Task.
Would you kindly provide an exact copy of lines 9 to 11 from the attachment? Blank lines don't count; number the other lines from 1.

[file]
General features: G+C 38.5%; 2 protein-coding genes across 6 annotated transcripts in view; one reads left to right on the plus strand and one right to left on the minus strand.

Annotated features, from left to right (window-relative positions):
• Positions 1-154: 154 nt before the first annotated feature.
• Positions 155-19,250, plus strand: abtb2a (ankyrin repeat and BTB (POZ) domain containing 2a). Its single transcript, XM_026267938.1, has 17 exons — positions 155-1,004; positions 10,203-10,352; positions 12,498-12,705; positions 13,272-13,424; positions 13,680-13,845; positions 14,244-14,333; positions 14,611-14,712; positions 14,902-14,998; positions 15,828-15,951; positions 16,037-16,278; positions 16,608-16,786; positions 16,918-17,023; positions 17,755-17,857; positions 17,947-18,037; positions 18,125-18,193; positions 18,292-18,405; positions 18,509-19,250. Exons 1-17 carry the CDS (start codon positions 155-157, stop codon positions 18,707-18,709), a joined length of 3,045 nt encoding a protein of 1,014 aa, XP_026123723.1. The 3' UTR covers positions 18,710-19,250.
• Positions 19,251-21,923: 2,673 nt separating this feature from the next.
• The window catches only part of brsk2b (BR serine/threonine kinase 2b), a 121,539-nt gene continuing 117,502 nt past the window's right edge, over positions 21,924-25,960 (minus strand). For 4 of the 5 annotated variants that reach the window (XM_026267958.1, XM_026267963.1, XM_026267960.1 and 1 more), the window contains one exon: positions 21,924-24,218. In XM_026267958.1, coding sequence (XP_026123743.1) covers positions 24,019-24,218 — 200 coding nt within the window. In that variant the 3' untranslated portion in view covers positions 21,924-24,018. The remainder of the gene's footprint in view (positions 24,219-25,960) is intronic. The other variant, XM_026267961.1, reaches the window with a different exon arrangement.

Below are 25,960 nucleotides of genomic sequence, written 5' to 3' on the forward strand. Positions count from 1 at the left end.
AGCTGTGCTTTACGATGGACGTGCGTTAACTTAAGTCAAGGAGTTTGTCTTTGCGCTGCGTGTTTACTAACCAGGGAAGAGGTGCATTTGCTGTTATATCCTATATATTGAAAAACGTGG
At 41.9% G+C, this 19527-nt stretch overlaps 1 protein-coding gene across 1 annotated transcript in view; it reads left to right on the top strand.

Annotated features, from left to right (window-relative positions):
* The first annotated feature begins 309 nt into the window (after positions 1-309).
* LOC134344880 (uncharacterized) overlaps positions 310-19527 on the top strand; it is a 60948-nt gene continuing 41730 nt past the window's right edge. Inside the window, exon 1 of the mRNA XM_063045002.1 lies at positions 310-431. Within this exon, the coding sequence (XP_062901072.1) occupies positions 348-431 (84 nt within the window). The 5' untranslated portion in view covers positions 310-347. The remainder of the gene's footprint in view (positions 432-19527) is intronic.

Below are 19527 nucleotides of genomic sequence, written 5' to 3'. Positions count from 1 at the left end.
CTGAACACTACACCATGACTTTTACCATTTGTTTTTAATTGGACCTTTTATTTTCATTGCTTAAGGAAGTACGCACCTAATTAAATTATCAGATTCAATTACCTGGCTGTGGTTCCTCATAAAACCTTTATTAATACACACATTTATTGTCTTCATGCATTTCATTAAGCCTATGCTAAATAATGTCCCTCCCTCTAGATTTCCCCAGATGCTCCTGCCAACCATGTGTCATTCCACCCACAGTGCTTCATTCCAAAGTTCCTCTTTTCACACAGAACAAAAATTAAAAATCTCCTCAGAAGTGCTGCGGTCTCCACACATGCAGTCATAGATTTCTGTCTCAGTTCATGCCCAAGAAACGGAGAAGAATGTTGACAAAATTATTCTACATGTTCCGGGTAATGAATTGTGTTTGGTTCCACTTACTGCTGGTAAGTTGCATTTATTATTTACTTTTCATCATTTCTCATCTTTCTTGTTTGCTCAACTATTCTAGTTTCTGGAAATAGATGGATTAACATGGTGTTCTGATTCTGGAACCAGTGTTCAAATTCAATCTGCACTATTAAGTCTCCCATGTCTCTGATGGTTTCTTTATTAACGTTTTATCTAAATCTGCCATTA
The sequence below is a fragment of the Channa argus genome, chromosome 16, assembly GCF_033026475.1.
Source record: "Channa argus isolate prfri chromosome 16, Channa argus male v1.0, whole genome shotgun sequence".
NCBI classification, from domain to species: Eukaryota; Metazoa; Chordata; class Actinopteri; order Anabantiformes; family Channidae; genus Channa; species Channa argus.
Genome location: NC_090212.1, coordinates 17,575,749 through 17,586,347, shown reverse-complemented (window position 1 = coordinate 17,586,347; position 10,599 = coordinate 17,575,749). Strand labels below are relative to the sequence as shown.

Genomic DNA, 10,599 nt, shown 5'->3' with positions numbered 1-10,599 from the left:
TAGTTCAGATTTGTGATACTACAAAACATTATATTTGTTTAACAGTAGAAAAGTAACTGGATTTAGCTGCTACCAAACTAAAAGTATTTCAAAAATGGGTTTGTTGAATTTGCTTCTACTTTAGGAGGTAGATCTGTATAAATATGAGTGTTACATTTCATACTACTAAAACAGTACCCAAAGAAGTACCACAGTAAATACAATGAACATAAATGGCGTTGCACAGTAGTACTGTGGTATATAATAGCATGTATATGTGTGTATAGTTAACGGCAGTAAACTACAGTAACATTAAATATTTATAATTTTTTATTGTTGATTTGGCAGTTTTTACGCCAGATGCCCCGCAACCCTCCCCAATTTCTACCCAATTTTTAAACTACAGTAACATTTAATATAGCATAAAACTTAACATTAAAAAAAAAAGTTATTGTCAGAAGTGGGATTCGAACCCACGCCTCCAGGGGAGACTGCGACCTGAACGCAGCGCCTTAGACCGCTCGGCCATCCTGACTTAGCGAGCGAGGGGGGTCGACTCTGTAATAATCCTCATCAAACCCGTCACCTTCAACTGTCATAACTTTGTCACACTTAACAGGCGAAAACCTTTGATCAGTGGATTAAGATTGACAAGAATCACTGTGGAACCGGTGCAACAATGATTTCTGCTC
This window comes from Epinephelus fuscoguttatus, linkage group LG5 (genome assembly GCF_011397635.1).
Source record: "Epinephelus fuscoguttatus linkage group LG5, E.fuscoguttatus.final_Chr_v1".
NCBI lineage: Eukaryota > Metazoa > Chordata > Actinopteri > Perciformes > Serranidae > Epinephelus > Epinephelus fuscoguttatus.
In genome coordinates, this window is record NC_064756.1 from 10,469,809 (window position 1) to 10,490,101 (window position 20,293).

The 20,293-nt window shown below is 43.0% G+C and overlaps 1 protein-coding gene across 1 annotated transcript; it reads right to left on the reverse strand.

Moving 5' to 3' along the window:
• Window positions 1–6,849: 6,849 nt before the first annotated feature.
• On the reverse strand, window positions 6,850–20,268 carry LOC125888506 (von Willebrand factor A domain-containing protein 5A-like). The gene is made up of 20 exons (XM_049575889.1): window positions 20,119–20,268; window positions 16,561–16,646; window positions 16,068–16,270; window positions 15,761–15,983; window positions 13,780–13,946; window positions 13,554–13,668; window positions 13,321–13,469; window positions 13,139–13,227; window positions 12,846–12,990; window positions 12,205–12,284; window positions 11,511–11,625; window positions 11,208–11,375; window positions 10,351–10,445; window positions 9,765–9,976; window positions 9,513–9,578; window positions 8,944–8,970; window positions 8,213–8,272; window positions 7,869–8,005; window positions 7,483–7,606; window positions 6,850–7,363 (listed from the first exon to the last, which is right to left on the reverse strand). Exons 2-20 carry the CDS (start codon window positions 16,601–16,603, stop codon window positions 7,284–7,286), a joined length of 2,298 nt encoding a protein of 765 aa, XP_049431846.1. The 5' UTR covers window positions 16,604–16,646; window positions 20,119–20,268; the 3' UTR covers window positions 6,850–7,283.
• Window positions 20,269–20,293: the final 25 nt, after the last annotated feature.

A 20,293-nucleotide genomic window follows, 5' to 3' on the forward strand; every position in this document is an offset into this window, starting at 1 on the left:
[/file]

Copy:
At 41.9% G+C, this 19527-nt stretch overlaps 1 protein-coding gene across 1 annotated transcript in view; it reads left to right on the top strand.

Annotated features, from left to right (window-relative positions):
* The first annotated feature begins 309 nt into the window (after positions 1-309).